JEFFERSON CITY, Mo. (AP) - Missouri women would have to wait 72 hours after seeing a doctor before an abortion could be performed under legislation being considered by the House Health Care Policy Committee.
The panel heard testimony from supporters Wednesday on how the bill would give women more time to think before terminating a pregnancy. Opponents argued the measure would just be a logistical delay designed to push women further into pregnancy before having an abortion, which can increase risk.
Under current law, a woman must wait 24 hours after seeing a doctor before an abortion can take place. Only South Dakota and Utah require 72-hour waiting periods.
The committee took no action on the legislation Wednesday.
JEFFERSON CITY, Mo. (AP) - Missouri lawmakers could have to cut about $370 million from Gov. Jay Nixon's budget if they don't want to go along with his financial assumptions.
Republican legislative leaders were still fuming Wednesday about Nixon's budget proposal, a day after he outlined it as part of his State of the State address.
During a Senate Appropriations Committee hearing, Chairman Kurt Schaefer (SHAY'-fer) told the Democratic governor's budget director that Nixon's plan "is an absolute political fiction."
Nixon's budget assumes stronger revenue growth than Republican lawmakers believe will occur. It also assumes lawmakers will generate new revenues or cost-savings by expanding Medicaid eligibility, offering amnesty to overdue taxpayers and tweaking various revenue-collection laws.
If lawmakers reject those things, they would have to trim about $370 million of spending from Nixon's budget.
JOPLIN, Mo. (AP) - Missouri Southern State University in Joplin was locked down briefly after students reported seeing a suspicious person, possibly with a gun.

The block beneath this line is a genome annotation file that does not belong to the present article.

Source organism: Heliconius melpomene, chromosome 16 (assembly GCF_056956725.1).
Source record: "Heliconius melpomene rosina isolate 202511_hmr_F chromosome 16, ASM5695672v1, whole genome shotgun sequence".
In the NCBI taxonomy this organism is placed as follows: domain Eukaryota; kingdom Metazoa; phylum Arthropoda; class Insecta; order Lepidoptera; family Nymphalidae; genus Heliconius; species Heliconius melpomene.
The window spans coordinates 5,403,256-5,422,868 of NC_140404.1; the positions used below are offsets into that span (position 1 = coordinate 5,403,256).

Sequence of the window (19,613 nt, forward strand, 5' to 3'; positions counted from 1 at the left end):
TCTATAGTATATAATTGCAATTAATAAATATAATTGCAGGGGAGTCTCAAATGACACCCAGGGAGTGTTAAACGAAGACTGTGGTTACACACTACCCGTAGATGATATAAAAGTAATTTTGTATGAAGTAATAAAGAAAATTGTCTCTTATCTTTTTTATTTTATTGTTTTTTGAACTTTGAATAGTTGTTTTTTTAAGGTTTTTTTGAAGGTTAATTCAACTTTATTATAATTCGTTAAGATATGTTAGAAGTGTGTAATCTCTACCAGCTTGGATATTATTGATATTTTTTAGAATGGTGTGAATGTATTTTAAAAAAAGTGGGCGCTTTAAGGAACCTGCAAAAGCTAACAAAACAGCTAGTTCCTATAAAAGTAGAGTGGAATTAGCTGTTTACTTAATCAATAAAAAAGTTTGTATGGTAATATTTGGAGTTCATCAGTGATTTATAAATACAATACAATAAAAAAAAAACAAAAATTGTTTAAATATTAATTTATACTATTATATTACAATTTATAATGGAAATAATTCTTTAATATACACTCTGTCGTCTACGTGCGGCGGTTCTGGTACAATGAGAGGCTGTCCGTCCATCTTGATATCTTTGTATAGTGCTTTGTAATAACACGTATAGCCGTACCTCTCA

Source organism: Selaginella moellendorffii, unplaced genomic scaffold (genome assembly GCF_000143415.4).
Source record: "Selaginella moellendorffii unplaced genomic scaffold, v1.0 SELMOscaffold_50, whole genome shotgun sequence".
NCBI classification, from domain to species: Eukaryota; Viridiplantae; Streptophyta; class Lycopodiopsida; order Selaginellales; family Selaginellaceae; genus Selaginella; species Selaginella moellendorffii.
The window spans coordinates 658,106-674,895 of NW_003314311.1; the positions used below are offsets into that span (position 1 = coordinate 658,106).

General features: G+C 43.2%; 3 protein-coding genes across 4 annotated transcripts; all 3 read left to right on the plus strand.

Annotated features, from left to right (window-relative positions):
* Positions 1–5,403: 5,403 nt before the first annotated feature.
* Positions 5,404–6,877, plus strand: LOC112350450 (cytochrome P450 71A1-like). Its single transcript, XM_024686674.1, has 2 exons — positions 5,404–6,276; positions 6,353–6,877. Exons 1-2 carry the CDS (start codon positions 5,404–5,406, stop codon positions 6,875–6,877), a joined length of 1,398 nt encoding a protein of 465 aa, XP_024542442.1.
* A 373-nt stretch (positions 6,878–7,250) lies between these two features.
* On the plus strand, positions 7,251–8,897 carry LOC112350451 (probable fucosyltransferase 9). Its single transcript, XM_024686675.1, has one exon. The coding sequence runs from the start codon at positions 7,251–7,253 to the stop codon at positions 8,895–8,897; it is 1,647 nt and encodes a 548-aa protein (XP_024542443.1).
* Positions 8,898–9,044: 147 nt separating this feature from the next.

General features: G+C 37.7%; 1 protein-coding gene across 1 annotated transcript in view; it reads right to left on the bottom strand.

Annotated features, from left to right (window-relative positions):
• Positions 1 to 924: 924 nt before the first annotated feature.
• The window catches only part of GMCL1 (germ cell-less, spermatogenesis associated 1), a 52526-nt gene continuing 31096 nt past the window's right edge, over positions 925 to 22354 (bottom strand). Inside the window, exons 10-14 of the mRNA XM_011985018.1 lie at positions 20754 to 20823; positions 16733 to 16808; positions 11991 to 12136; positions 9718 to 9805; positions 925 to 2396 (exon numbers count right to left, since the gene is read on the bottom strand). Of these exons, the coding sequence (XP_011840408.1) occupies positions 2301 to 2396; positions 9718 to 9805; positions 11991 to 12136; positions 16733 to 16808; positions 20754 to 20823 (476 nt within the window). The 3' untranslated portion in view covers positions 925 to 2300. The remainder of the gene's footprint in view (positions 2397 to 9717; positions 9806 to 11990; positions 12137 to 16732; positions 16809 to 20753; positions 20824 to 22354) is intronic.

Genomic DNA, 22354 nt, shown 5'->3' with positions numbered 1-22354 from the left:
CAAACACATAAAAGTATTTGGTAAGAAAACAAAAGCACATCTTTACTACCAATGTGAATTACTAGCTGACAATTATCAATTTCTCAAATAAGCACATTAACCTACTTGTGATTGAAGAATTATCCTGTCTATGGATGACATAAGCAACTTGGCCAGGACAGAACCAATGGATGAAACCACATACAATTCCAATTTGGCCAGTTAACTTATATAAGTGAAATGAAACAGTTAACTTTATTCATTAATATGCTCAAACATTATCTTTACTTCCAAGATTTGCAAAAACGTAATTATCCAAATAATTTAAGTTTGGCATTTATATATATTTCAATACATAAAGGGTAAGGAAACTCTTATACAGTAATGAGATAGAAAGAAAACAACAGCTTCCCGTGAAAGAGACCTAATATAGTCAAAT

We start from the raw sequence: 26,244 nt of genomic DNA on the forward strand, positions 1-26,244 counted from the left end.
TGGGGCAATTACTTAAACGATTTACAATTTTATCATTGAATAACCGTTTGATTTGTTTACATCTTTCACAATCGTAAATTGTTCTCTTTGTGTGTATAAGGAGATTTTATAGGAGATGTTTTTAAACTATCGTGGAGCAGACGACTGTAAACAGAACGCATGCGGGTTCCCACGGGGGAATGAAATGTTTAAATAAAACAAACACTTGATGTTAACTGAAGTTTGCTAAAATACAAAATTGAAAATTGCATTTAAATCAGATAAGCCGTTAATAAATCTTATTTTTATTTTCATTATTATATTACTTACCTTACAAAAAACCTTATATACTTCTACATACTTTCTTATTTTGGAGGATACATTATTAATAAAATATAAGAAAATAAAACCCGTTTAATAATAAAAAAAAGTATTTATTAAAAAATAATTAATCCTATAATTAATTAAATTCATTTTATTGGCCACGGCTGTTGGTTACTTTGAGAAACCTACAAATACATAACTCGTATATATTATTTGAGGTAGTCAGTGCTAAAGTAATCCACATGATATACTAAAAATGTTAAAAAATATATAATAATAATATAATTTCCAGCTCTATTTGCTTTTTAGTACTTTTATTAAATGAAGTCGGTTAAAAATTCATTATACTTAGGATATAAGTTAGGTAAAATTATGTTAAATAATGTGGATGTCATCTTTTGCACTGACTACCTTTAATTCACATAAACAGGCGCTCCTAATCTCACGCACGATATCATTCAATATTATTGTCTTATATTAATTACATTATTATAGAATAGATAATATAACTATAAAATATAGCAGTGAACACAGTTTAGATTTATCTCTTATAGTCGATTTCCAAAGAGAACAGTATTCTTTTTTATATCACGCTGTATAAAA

After about two hours of searching Tuesday, campus police determined the campus was safe. No arrests were reported.
The Joplin Globe reports a campus alert was issued about 2:45 p.m. after students outside the university's public safety center reported seeing someone, possibly with a gun, in an adjacent field.
University spokeswoman Cassie Mathes says students reported the person headed toward two residence halls.
Campus police locked down the dormitories while searching for the person. The lockdown ended about 4:40 p.m
FULTON, Mo. (AP) - The Missouri School for the Deaf in Fulton has two interim leaders while a search continues for a permanent superintendent.
The Missouri Department of Elementary and Secondary Education on Tuesday announced that assistant superintendent Margilee LaBoarde and business manager Harold Siebert will be interim superintendents.
The education department is looking for a replacement for the recently-retired Barbara Garrison.
The Fulton Sun reports LaBoarde has been at the school for 31 years, serving in several positions before being named assistant superintendent. Siebert has been business manager at the school for 13 years.